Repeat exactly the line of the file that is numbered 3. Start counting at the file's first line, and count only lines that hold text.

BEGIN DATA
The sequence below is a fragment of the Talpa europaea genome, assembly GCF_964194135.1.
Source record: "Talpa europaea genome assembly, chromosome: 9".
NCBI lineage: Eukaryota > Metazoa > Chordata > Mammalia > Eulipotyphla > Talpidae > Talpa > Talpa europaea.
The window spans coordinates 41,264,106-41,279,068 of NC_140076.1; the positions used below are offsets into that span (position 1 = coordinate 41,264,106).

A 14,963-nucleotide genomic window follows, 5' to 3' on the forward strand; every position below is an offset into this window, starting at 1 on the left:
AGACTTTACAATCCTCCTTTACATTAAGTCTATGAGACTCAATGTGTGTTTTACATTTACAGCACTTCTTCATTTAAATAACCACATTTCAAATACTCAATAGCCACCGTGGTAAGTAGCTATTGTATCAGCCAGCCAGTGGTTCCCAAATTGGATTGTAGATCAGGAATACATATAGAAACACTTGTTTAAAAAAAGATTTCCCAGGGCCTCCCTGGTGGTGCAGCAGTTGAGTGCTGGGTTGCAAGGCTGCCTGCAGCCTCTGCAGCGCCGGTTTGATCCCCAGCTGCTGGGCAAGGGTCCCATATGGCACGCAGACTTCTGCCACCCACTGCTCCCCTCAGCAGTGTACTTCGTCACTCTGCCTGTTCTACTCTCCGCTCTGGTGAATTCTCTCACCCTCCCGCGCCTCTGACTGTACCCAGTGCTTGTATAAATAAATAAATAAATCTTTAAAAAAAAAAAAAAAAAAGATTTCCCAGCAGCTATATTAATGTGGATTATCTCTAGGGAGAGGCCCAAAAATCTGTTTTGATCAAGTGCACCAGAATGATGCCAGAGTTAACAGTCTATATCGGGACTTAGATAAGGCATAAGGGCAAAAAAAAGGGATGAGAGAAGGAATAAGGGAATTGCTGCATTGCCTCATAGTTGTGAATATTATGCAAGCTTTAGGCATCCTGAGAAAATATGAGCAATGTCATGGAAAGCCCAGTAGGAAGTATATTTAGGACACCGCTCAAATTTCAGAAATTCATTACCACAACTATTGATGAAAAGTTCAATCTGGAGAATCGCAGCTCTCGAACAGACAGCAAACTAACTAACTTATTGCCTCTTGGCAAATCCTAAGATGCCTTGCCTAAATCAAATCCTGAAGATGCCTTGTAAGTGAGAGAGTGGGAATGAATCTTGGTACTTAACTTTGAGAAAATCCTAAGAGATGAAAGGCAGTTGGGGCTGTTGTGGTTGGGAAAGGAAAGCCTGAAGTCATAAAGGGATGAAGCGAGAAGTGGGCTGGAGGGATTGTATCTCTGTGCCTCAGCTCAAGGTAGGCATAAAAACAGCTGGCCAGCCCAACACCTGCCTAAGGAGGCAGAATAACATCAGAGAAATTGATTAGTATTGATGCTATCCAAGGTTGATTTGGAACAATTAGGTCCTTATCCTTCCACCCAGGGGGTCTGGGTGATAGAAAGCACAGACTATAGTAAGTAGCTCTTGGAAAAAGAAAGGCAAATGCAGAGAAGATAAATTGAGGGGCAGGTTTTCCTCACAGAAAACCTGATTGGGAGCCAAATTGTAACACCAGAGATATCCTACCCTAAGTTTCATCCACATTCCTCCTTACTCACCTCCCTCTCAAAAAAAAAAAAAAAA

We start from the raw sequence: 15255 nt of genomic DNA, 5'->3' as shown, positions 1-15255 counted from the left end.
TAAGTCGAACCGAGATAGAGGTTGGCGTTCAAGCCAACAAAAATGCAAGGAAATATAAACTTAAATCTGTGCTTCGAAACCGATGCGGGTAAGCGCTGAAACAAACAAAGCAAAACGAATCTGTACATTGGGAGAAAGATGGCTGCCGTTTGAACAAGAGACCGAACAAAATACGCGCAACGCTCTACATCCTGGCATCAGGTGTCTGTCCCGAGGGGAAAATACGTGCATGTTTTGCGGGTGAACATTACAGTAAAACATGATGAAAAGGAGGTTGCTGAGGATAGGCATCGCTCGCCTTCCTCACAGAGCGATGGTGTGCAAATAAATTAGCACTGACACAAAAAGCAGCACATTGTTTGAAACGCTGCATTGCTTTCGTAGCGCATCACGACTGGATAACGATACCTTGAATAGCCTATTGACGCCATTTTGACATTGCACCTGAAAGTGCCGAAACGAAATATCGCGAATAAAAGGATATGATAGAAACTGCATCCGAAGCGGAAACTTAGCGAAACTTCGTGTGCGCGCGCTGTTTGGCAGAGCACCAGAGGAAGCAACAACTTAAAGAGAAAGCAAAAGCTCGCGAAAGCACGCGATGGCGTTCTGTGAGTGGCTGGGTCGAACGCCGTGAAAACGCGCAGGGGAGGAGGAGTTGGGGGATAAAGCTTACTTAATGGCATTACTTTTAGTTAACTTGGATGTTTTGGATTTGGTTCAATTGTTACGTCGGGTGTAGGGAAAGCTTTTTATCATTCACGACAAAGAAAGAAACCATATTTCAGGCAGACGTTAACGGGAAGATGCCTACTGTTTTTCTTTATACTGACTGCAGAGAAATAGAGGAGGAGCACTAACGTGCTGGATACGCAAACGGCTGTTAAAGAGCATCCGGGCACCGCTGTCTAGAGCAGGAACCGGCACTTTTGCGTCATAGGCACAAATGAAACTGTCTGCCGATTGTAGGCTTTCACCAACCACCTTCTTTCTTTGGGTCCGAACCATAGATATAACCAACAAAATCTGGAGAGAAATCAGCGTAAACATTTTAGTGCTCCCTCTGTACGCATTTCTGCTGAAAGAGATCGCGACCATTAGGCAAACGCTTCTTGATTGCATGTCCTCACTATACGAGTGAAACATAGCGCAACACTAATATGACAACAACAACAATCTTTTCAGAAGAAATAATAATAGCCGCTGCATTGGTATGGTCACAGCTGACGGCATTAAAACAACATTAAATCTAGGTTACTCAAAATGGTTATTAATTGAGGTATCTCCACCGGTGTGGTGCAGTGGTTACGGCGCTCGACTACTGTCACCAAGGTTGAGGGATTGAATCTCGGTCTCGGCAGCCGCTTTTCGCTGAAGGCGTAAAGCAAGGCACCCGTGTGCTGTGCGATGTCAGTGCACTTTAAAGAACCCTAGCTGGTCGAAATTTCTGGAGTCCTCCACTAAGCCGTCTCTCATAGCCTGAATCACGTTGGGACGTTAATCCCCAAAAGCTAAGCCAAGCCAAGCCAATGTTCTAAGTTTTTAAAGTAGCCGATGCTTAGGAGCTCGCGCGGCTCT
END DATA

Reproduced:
NCBI lineage: Eukaryota > Metazoa > Chordata > Mammalia > Eulipotyphla > Talpidae > Talpa > Talpa europaea.